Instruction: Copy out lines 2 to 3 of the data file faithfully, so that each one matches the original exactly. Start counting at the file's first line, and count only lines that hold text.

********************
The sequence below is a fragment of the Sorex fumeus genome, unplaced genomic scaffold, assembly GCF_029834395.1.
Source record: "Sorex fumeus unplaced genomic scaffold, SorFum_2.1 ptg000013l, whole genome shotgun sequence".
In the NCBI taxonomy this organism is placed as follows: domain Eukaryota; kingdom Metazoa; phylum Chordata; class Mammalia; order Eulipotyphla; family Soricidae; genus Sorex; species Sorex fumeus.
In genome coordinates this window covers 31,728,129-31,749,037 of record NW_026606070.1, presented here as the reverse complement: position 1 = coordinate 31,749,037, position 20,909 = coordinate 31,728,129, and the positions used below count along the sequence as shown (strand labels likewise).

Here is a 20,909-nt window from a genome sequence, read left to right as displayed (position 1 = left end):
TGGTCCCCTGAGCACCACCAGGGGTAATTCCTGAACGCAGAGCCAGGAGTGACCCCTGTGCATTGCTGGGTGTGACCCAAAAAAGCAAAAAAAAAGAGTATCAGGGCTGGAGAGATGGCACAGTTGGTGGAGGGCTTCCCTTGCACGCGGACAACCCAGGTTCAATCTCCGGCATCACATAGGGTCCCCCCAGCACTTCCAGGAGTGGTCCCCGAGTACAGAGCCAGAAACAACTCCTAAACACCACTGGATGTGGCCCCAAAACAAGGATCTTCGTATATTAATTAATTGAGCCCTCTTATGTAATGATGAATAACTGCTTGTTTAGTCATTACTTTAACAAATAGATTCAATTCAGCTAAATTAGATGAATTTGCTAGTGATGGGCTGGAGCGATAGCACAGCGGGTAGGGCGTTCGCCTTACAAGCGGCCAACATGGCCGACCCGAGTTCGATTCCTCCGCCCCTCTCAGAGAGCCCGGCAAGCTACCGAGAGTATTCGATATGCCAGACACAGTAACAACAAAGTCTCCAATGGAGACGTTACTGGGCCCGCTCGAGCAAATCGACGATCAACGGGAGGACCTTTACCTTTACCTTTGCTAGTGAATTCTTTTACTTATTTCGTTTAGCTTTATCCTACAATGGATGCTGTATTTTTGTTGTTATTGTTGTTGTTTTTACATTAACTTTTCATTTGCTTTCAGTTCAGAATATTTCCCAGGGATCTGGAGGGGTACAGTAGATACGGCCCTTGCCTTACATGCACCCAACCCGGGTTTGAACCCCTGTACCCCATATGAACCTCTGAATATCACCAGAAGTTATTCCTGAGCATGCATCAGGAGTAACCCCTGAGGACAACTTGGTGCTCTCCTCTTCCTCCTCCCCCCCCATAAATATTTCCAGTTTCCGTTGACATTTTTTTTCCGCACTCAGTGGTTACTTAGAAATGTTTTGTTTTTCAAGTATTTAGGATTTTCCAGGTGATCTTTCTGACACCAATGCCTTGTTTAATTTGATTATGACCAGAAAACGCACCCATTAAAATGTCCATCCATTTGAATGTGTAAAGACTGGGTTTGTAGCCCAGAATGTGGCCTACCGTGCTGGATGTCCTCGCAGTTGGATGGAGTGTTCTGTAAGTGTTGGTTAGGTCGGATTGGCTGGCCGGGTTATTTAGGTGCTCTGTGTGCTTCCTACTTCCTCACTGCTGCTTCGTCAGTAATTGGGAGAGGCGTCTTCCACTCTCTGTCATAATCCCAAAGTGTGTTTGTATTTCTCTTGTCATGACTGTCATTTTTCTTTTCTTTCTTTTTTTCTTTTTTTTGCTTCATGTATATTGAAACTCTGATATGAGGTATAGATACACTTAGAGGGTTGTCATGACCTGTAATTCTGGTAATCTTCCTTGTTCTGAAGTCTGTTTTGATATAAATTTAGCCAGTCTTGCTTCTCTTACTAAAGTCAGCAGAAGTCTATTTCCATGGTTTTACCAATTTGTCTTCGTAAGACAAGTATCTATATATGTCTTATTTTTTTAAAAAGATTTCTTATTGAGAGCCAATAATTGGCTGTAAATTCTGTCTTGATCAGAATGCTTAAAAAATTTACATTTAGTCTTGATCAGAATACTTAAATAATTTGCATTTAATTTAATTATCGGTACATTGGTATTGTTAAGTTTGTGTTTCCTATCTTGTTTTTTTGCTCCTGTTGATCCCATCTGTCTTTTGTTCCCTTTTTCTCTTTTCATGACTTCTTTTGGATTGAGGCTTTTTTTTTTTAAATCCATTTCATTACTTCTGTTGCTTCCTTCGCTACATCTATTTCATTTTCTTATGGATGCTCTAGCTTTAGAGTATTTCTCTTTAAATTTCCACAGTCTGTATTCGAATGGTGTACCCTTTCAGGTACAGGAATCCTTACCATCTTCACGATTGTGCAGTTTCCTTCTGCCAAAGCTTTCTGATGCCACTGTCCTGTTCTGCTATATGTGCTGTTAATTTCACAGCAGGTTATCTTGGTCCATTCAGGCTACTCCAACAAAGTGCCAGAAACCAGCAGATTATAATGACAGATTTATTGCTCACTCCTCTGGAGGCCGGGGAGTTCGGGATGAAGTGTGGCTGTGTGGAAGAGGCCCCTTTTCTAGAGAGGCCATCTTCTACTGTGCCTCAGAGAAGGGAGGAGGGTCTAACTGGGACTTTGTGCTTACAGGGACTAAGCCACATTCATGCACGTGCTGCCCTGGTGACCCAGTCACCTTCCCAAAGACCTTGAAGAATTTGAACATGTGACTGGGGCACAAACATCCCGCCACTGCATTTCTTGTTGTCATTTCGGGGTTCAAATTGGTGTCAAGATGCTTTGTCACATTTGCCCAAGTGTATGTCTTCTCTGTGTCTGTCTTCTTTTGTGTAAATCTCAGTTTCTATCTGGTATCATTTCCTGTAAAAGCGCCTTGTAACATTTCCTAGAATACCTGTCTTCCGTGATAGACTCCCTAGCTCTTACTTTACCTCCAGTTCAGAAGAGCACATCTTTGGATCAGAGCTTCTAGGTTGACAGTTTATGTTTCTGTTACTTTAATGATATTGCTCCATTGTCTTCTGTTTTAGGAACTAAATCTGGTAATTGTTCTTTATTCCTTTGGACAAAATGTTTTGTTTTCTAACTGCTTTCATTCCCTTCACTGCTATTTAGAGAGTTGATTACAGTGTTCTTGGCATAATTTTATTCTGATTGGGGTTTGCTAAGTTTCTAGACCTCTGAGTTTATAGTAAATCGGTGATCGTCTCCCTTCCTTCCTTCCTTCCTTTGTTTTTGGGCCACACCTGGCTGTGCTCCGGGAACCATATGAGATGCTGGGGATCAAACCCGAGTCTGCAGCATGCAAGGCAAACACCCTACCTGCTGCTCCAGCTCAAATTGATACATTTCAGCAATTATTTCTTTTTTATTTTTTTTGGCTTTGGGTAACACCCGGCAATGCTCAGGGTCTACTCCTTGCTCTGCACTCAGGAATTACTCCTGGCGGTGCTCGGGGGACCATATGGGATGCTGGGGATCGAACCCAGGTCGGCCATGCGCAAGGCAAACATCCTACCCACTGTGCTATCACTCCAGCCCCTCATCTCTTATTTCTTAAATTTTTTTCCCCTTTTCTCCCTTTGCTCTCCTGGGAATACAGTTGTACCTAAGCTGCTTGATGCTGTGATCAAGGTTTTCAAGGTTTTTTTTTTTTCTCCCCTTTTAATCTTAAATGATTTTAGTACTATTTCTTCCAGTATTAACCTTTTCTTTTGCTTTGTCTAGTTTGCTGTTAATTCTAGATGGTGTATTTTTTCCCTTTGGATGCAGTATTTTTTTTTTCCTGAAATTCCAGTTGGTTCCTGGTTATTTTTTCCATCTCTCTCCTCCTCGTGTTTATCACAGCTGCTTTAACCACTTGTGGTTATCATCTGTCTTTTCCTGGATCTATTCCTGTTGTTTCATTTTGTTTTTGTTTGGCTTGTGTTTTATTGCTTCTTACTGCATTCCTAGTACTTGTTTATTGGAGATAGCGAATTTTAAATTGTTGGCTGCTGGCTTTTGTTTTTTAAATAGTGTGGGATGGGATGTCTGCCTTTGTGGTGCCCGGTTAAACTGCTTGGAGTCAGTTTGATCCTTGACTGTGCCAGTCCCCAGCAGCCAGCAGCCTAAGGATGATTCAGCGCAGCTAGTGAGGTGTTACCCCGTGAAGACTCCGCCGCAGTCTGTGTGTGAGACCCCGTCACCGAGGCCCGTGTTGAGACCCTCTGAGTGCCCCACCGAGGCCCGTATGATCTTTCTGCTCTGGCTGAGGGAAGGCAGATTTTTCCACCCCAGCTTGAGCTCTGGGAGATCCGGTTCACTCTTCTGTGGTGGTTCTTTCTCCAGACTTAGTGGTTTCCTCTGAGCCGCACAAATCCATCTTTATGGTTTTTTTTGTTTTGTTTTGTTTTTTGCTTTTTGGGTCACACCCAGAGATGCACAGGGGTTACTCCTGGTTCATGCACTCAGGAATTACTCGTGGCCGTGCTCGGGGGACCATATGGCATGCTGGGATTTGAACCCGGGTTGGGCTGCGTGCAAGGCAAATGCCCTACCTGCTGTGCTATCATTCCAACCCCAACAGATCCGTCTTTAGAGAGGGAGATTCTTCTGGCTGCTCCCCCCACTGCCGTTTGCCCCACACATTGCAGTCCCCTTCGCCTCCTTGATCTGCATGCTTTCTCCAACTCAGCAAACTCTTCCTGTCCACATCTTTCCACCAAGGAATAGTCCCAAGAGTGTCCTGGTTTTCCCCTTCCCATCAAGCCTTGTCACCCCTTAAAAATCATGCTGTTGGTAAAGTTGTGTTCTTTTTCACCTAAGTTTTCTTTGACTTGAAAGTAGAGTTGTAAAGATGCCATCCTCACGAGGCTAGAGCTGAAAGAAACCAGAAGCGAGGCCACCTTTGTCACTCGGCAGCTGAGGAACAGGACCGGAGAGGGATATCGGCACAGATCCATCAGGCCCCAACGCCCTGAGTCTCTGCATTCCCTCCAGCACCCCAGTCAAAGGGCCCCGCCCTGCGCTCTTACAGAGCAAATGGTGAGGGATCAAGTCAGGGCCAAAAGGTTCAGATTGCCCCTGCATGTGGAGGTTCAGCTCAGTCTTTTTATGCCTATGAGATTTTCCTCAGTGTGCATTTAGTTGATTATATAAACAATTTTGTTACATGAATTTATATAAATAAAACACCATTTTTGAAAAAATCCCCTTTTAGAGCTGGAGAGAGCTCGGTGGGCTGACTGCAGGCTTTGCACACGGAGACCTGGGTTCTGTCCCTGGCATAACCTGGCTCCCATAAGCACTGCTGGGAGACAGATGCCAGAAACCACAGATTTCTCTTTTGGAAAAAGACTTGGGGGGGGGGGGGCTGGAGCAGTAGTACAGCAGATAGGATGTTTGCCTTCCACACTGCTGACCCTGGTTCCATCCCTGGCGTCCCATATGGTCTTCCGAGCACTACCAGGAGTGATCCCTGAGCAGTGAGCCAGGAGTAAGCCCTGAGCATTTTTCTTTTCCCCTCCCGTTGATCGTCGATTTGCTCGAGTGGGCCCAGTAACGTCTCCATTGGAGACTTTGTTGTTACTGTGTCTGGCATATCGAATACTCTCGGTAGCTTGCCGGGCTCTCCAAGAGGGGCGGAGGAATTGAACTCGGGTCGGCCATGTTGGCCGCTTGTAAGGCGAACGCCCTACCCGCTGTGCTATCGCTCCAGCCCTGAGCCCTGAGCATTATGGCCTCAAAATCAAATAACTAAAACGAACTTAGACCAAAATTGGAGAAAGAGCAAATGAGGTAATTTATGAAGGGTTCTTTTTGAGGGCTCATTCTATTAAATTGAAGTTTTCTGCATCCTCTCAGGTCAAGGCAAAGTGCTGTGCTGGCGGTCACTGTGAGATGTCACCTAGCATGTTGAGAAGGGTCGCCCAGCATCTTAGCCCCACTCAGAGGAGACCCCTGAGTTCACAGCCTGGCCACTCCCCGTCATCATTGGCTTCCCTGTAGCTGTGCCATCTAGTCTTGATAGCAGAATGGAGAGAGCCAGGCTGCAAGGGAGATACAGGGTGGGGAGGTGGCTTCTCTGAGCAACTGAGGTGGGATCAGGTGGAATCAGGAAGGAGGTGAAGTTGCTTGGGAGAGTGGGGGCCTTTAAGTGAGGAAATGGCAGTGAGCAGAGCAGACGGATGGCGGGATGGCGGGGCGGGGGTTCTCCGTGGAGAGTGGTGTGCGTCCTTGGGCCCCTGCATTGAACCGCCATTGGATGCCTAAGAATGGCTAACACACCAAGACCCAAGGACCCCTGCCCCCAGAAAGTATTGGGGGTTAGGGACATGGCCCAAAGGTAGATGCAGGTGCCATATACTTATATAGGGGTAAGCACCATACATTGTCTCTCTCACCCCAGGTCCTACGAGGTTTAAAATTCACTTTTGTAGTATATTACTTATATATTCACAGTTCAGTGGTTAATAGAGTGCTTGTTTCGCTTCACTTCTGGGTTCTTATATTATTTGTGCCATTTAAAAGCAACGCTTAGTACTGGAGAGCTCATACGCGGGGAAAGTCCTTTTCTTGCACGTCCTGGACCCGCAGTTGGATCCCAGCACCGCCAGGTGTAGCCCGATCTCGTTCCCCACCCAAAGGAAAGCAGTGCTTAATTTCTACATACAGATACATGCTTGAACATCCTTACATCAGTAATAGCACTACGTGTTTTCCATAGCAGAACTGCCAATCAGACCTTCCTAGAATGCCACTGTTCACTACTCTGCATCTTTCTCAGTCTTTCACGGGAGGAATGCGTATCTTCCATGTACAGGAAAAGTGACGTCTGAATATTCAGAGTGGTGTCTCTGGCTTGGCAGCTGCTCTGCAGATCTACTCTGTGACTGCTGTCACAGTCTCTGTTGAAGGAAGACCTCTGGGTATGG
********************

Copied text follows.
Source record: "Sorex fumeus unplaced genomic scaffold, SorFum_2.1 ptg000013l, whole genome shotgun sequence".
In the NCBI taxonomy this organism is placed as follows: domain Eukaryota; kingdom Metazoa; phylum Chordata; class Mammalia; order Eulipotyphla; family Soricidae; genus Sorex; species Sorex fumeus.